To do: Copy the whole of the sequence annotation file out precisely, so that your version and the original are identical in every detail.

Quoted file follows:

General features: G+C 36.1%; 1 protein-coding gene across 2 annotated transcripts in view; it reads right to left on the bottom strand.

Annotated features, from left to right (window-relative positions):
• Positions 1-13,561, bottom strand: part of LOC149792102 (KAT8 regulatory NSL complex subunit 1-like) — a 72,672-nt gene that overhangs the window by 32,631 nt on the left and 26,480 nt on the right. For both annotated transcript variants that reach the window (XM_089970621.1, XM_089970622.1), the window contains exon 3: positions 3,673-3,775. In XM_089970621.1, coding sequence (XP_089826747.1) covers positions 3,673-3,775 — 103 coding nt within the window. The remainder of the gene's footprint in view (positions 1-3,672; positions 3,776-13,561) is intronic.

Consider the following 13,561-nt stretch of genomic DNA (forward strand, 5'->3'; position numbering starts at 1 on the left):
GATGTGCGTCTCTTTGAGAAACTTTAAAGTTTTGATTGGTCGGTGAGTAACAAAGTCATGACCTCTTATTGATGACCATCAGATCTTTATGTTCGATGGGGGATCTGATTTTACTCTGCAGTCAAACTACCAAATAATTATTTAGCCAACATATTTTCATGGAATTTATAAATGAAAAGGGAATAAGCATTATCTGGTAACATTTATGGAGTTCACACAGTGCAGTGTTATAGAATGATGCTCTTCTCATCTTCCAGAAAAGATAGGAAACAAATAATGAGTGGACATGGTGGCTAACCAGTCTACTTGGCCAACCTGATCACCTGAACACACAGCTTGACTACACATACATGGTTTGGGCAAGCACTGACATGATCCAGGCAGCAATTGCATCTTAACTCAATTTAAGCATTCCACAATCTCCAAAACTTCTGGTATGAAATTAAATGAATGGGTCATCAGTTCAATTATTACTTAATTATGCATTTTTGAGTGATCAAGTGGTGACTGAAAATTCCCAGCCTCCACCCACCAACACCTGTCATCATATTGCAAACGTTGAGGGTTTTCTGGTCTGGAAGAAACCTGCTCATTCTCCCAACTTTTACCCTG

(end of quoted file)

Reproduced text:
General features: G+C 36.1%; 1 protein-coding gene across 2 annotated transcripts in view; it reads right to left on the bottom strand.

Annotated features, from left to right (window-relative positions):
• Positions 1-13,561, bottom strand: part of LOC149792102 (KAT8 regulatory NSL complex subunit 1-like) — a 72,672-nt gene that overhangs the window by 32,631 nt on the left and 26,480 nt on the right. For both annotated transcript variants that reach the window (XM_089970621.1, XM_089970622.1), the window contains exon 3: positions 3,673-3,775. In XM_089970621.1, coding sequence (XP_089826747.1) covers positions 3,673-3,775 — 103 coding nt within the window. The remainder of the gene's footprint in view (positions 1-3,672; positions 3,776-13,561) is intronic.

Consider the following 13,561-nt stretch of genomic DNA (forward strand, 5'->3'; position numbering starts at 1 on the left):
GATGTGCGTCTCTTTGAGAAACTTTAAAGTTTTGATTGGTCGGTGAGTAACAAAGTCATGACCTCTTATTGATGACCATCAGATCTTTATGTTCGATGGGGGATCTGATTTTACTCTGCAGTCAAACTACCAAATAATTATTTAGCCAACATATTTTCATGGAATTTATAAATGAAAAGGGAATAAGCATTATCTGGTAACATTTATGGAGTTCACACAGTGCAGTGTTATAGAATGATGCTCTTCTCATCTTCCAGAAAAGATAGGAAACAAATAATGAGTGGACATGGTGGCTAACCAGTCTACTTGGCCAACCTGATCACCTGAACACACAGCTTGACTACACATACATGGTTTGGGCAAGCACTGACATGATCCAGGCAGCAATTGCATCTTAACTCAATTTAAGCATTCCACAATCTCCAAAACTTCTGGTATGAAATTAAATGAATGGGTCATCAGTTCAATTATTACTTAATTATGCATTTTTGAGTGATCAAGTGGTGACTGAAAATTCCCAGCCTCCACCCACCAACACCTGTCATCATATTGCAAACGTTGAGGGTTTTCTGGTCTGGAAGAAACCTGCTCATTCTCCCAACTTTTACCCTG